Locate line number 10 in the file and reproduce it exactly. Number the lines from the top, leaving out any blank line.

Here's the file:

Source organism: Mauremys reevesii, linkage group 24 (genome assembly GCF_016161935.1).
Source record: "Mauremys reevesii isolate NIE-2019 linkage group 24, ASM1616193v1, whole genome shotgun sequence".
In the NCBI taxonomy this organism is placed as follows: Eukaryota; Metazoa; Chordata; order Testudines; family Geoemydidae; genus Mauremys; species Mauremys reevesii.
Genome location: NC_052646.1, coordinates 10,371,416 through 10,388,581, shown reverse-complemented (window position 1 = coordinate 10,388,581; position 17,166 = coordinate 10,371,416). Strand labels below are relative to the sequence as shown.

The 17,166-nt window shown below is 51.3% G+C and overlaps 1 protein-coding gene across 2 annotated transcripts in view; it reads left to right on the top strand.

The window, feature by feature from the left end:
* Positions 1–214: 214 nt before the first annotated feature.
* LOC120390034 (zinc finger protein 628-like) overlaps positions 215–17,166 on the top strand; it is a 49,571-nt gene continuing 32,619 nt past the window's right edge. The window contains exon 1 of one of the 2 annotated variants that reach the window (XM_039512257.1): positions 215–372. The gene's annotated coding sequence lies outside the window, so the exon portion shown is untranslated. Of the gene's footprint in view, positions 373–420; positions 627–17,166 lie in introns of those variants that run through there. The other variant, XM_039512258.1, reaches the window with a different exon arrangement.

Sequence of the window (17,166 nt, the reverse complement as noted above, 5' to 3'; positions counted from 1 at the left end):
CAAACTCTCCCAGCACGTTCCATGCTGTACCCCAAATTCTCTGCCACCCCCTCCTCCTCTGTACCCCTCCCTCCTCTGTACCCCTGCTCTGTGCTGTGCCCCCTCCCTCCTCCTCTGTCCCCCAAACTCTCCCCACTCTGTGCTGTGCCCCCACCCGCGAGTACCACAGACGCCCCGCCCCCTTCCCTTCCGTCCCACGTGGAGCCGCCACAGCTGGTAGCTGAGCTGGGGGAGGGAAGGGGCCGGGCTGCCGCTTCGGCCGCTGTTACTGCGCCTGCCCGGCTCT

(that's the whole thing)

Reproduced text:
CAAACTCTCCCAGCACGTTCCATGCTGTACCCCAAATTCTCTGCCACCCCCTCCTCCTCTGTACCCCTCCCTCCTCTGTACCCCTGCTCTGTGCTGTGCCCCCTCCCTCCTCCTCTGTCCCCCAAACTCTCCCCACTCTGTGCTGTGCCCCCACCCGCGAGTACCACAGACGCCCCGCCCCCTTCCCTTCCGTCCCACGTGGAGCCGCCACAGCTGGTAGCTGAGCTGGGGGAGGGAAGGGGCCGGGCTGCCGCTTCGGCCGCTGTTACTGCGCCTGCCCGGCTCT